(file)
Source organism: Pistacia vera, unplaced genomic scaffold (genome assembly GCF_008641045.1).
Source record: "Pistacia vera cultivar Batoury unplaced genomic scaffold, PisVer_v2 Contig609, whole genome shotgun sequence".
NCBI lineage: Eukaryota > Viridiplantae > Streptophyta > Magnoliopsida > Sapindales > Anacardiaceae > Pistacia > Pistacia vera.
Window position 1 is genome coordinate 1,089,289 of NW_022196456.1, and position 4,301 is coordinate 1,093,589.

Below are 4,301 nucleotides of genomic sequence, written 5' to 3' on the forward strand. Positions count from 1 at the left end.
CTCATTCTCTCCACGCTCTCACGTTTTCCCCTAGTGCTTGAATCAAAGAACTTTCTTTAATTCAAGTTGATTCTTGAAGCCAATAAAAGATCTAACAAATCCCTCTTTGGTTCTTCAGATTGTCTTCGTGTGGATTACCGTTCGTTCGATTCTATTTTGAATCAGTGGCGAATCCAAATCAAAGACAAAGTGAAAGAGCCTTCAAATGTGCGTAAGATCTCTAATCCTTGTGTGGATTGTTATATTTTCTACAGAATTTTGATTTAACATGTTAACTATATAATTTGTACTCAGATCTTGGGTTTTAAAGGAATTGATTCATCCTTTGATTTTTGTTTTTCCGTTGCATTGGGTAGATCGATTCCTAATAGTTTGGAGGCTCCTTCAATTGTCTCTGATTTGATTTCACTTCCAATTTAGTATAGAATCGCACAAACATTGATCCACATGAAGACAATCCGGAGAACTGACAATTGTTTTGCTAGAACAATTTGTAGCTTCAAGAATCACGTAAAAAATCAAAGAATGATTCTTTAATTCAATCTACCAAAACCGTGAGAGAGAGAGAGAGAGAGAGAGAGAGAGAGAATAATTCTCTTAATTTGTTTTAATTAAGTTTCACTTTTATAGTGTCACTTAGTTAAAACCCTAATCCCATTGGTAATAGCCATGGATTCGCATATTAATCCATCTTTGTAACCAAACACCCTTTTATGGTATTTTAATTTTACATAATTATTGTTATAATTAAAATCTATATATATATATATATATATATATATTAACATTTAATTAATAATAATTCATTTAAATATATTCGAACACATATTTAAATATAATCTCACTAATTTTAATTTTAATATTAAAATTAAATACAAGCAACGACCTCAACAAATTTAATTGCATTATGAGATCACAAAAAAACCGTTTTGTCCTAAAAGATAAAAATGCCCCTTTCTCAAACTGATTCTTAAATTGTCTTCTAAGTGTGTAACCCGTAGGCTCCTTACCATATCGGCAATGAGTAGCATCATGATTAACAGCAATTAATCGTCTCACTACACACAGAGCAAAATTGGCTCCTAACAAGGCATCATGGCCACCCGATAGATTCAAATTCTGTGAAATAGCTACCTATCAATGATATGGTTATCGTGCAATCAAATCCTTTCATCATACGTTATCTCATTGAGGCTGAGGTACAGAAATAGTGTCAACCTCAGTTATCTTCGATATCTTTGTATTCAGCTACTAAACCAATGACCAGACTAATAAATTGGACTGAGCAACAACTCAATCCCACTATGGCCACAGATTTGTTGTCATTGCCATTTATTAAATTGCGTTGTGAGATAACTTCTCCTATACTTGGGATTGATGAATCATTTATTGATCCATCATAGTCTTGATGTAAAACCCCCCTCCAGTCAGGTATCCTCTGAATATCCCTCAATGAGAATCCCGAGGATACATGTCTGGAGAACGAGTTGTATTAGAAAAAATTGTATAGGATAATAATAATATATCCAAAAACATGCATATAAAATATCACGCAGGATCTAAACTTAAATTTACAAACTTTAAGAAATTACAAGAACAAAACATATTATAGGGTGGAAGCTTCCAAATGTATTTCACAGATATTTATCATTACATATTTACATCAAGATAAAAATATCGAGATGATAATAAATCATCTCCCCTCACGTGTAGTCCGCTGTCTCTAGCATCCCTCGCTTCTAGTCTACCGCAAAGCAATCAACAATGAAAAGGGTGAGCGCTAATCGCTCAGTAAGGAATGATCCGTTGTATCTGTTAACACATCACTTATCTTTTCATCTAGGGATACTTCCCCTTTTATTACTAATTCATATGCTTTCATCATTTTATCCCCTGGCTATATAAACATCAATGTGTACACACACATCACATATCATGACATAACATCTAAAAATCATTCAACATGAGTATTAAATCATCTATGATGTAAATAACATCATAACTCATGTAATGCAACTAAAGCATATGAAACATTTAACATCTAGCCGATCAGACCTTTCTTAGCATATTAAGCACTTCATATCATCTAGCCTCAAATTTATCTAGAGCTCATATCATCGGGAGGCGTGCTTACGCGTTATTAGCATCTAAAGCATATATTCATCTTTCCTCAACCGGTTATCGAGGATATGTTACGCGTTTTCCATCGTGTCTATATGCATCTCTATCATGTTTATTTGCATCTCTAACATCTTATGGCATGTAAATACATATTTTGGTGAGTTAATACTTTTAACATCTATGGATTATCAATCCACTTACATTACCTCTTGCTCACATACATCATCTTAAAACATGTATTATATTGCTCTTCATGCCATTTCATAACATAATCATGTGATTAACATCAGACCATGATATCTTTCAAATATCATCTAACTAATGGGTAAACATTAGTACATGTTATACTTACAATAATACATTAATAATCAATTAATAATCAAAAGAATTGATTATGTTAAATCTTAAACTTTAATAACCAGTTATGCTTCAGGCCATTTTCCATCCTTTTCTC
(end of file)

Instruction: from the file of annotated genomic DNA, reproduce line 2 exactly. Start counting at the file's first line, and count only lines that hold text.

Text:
Source record: "Pistacia vera cultivar Batoury unplaced genomic scaffold, PisVer_v2 Contig609, whole genome shotgun sequence".